|Languages of Chile|
Spanish is the official and administrative language of Chile. Spoken by 99.3% of the population in the form of Chilean Spanish, as well as Andean Spanish and Chilean Catalan, Spanish in Chile also receives the title of "castellano." Although an officially recognized Hispanic language does not exist at the governmental level, the Constitution itself- as well as all official documents- is written in this language.
Indigenous peoples make up 4.58% of the Chilean population according to the 2002 Census, and the major languages of the population are as follows: Mapuche is spoken by an estimated 100,000-200,000 people; Aymara by 20,000 individuals; Quechua by 8,200 individuals; and Rapa Nui by 3,390 people. However, it is not explicit if the above-mentioned speakers use these as their primary language.
According to Law 19253, also known as "The Indigenous Law" (1993), indigenous languages are officially recognized for use and conservation, as well as Spanish, in the zones in which they are spoken. They can be used for instruction, the promotion of media communication, as names in the Civil Registry, as well as artistic and cultural promotion.
Bilingual programs in areas occupied by indigenous communities are also under development. However, these programs exist only as small, isolated projects dedicated to the maintenance and promotion of indigenous languages, specifically Mapuche and Aymara, both with varying degrees of success.
In Chile, there are 15 different linguistic dialects spoken that could be considered distinct languages. These languages are varied, and in Chile-- unlike other Southern American countries-- no large linguistic family exists. Therefore, all indigenous languages are isolated or belong to small families of three or four languages.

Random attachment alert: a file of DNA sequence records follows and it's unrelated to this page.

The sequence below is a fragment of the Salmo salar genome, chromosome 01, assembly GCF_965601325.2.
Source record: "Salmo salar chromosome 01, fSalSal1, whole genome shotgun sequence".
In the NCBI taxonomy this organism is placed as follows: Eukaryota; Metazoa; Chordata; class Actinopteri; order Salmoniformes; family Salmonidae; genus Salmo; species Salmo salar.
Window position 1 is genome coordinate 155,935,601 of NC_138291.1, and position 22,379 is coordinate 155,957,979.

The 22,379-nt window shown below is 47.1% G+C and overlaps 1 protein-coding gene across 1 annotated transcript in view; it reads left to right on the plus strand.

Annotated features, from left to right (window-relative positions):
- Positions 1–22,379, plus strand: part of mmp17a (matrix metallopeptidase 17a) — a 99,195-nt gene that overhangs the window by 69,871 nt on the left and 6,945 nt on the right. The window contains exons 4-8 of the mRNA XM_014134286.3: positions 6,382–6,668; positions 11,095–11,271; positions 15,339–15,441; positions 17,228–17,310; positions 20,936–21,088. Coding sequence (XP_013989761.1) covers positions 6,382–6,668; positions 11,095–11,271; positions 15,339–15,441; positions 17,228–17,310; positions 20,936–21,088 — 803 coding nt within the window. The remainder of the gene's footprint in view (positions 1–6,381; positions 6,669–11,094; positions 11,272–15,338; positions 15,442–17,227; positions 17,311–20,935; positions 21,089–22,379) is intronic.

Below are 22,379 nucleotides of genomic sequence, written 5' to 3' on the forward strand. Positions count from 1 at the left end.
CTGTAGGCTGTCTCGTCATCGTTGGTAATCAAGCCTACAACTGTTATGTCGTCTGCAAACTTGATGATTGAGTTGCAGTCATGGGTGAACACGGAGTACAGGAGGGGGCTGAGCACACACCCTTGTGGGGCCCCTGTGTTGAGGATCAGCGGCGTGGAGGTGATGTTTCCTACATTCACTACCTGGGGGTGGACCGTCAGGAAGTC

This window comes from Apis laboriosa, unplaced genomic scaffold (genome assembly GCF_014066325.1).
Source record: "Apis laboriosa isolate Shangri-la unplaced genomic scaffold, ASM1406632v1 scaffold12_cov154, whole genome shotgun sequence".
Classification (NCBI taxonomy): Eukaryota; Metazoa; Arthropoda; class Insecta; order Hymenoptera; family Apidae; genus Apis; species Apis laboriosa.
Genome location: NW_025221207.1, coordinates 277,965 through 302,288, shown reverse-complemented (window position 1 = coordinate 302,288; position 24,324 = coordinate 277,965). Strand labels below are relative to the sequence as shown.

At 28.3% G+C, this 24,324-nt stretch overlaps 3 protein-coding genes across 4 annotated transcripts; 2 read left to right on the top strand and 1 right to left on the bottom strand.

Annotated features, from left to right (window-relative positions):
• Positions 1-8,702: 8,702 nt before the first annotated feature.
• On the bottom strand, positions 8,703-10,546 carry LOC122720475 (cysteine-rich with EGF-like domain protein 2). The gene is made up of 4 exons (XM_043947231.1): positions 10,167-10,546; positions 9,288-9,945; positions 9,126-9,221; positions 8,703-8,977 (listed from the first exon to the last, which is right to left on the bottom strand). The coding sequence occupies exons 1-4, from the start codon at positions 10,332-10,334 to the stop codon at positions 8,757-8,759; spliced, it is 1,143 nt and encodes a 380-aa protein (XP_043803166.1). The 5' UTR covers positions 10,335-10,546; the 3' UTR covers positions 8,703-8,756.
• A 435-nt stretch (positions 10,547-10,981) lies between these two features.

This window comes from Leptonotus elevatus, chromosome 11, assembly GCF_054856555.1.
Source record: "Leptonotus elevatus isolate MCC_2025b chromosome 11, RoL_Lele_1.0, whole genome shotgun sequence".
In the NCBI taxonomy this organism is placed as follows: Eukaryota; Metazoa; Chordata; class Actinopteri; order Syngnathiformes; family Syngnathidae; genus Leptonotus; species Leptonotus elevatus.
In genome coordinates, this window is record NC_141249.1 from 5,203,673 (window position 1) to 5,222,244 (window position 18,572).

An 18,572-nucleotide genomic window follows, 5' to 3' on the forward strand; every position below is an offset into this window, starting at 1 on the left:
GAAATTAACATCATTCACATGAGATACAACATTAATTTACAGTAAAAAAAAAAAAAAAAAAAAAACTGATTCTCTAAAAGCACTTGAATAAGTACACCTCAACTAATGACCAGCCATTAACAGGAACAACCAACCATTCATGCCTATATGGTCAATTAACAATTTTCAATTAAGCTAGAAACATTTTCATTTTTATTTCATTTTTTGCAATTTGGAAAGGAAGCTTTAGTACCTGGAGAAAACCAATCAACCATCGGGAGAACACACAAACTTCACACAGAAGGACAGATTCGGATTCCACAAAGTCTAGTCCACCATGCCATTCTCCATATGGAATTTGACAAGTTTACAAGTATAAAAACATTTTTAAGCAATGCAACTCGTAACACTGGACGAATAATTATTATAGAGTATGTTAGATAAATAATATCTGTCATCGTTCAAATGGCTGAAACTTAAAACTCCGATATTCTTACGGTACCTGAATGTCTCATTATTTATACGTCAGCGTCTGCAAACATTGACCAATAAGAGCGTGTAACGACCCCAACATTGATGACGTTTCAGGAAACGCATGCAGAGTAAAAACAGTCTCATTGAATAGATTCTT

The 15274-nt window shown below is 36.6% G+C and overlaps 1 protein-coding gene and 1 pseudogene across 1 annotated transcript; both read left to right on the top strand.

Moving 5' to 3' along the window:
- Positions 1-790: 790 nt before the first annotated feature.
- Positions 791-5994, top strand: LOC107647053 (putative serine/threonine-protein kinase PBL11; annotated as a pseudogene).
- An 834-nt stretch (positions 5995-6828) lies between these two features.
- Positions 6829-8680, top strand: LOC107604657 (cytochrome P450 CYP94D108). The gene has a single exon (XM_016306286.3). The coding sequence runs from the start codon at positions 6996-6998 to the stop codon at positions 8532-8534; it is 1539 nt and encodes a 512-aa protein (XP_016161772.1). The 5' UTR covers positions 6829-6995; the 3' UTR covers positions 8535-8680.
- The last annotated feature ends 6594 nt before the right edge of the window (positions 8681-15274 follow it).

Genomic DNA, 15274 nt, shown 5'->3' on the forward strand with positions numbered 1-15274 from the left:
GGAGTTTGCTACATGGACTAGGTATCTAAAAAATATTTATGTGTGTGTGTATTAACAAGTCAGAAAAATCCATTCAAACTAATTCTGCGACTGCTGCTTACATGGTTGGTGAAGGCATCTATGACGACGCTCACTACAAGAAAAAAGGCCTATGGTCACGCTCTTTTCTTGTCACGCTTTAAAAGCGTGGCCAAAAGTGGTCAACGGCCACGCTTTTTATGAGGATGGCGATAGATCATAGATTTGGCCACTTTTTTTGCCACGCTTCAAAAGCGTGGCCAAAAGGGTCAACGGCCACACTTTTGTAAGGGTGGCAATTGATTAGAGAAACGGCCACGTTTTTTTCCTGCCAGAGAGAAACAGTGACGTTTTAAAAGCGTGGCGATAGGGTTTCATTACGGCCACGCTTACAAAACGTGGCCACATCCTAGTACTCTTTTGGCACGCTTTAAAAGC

The native languages of Chile belong to four or five linguistic families. In addition, half a dozen other languages are known, including isolated and unclassified languages, many of which are extinct today (indicated by the sign †). The following list includes more than a dozen indigenous languages amongst living languages and extinct languages in the country:
A widely practiced language, the southern branch of Chile still has many speakers.
|Aymara||Arica and Parinacota, Tarapacá|
An extended linguistic family of the Pacific Ocean, which reached Easter Island around the 5th century.
|Malaysian-Polynesian||Polynesian||Rapa Nui||Easter Island|
|Chon-Puelche LanguagesThe Chon languages form a clear phylogenetic group and only recent evidence has been provided to link it to Puelche.||Chon||Selk'nam (†)||Magallanes|
|Tehuelche (†)||Aysén, Magallanes|
|Puelche||Gününa këna(†)||Los Ríos, Los Lagos|
Originally from Cuyo, during the 17th century, many Huarpes were deported to Santiago where they became a large community.
|Quechuan LanguagesThese languages constitute different families of languages since not all varieties of Quechua are mutually understandable.||Quechua II||Southern Quechua||El Loa|
Attempts have been made to group these languages into larger families but without success.
|Mapuche||Araucanía, Metropolitan Region of Santiago, Biobío, Los Ríos, Los Lagos|
|Unclassified LanguagesThere is also a group of languages very scarcely documented and references to languages of extinct peoples, which have not been classified due to lack of information.||Cacán (†)||Atacama|
|Chono (†)||Los Lagos, Aysén|
See also: Anexo:Lenguas indígenas de América